State of Utah seeks Supreme Court reversal of improper increase of federal agency power

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SALT LAKE CITY — The state of Utah led out with an amicus curiae brief to the United States Supreme Court seeking the reversal of a case using the “Auer/Seminole Rock” doctrine. Amicus curiae briefs — literally, “friend of the court” briefs — are filed by someone who is not a party to a particular case but who offers information that bears on the case even though they haven’t been solicited by any of the involved parties to assist the court. The brief in question contends that the Auer/Seminole Rock doctrine gives unconstitutional deference to federal agencies, violating separation of powers principles.

Utah’s brief was joined by Texas, Wisconsin, Alabama, Arkansas, Arizona, Georgia, Indiana, Kansas, Montana, Nevada, Ohio, Oklahoma, South Carolina, West Virginia and Wyoming. Under the direction of Utah Attorney General Sean Reyes, the brief was drafted and filed by Utah Federal Solicitor Parker Douglas in the 8th U.S. Circuit Court of Appeals case of United Student Aid Funds, Inc., v. Bryana Bible, No. 15-861.

“I think the number of states that have signed on to this brief speaks to the importance of this case,” Reyes said in a press release. “The case is the perfect vehicle for the Supreme Court to correct the unconstitutional deference about which several Justices have expressed concern. Those Justices have previously stated that they were awaiting the proper case to reconsider the doctrine. This is that case.”

Douglas said that the issue was not only the separation of powers between the federal government and states but also the consistent and non-arbitrary application of federal regulations.

Federal agencies should not be able to write ambiguous regulations and arbitrarily enforce them,” Douglas said.

The cases questioned by the brief — Auer v. Robbins and Bowles v. Seminole Rock & Sand Co. — require courts to give deference to agency interpretations of ambiguous regulations. There is a growing recognition in the legal community that the level of deference in these cases raises grave separation of powers and administrative law concerns. By placing the powers to write and to interpret law in the same hands, these cases encourage vague regulations, ever shifting administrative interpretations, and arbitrary government.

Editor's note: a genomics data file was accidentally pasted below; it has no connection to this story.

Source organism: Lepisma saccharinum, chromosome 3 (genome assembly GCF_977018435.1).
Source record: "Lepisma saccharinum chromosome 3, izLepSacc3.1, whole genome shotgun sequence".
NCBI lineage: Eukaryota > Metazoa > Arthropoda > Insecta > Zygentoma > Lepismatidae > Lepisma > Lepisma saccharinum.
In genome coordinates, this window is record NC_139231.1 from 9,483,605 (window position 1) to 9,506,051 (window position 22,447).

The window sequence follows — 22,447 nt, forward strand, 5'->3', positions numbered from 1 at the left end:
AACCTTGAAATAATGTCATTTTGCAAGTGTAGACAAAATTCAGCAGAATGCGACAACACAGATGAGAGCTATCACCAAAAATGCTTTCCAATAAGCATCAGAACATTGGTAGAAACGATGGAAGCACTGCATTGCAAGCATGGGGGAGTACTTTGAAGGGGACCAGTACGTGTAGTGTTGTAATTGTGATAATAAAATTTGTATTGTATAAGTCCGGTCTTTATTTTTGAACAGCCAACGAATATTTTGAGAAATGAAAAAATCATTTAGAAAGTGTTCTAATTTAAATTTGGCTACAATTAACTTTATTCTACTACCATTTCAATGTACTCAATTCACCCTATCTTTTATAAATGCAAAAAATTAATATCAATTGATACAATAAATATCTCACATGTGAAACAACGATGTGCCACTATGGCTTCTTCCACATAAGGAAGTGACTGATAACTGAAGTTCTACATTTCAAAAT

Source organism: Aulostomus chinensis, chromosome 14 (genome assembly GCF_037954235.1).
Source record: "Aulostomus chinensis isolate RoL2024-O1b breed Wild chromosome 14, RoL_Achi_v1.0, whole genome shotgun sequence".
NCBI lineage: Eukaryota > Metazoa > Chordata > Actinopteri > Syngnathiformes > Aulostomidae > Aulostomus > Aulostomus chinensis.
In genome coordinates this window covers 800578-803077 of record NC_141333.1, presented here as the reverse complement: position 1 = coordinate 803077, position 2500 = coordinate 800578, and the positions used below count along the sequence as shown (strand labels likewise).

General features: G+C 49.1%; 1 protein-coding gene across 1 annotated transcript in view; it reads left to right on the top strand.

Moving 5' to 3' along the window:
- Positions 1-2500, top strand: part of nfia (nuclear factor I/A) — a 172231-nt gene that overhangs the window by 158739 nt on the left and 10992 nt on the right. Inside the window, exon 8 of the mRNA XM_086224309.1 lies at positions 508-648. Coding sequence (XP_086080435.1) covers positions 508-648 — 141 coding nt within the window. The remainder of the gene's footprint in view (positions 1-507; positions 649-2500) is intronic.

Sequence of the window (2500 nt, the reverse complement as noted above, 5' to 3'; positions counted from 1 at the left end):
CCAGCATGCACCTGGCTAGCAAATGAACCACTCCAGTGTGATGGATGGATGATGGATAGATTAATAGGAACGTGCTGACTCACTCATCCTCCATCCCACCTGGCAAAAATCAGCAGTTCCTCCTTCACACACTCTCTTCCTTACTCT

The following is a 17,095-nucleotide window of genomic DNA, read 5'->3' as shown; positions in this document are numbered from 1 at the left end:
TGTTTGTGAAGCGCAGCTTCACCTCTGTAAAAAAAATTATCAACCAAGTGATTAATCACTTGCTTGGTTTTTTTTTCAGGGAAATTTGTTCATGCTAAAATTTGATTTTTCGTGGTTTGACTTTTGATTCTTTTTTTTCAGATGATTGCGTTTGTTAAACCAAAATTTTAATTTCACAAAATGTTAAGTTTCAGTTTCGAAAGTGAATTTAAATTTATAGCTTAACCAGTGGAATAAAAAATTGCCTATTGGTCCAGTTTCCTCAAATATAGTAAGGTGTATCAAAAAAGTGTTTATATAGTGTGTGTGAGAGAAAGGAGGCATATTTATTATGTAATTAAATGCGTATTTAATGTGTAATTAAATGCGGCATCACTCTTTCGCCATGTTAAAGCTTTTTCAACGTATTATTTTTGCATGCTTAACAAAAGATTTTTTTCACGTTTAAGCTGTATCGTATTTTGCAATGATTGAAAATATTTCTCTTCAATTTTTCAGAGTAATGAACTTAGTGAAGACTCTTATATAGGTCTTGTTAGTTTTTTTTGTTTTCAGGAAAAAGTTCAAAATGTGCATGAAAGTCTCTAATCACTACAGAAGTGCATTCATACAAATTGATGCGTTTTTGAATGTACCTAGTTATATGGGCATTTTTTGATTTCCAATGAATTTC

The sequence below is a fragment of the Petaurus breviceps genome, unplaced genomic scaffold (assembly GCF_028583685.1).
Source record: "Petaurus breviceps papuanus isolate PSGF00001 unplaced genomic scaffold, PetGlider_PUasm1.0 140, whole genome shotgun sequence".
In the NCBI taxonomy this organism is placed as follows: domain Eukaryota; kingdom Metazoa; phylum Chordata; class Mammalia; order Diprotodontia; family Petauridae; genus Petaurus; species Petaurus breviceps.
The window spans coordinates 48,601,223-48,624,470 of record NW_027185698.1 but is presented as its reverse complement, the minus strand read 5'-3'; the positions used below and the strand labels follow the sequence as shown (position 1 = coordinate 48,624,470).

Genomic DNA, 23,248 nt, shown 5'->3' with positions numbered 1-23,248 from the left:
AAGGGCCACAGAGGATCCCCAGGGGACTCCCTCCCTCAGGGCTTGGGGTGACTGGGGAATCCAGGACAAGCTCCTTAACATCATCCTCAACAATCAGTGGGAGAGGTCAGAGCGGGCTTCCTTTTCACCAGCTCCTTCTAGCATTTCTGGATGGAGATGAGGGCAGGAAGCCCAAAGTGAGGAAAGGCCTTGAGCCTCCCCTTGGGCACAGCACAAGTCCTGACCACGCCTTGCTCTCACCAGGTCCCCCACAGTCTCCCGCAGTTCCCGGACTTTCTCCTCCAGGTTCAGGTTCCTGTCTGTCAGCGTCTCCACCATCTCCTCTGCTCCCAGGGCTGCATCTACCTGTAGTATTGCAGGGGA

In addition to separation of powers and administrative law concerns, the deference to administrative rules and interpretation in the Auer/Seminole Rock cases also subverts basic principles of federalism. Agency interpretations of ambiguous regulations preempt contrary state laws in a way that cannot be squared with the text or spirit of the Supremacy Clause.

In addition, this deprives states of political process protections. Although the Constitution guarantees the states a role in the composition of the federal legislature in order to ensure that their interests are heard and understood, the states lack any such role in the composition of federal agencies.

Finally, by encouraging agencies to evade the notice-and-comment requirements of the Administrative Procedure Act, the Auer/Seminole Rock cases deprive states of the opportunity to participate in the rule making process intended by that statute.

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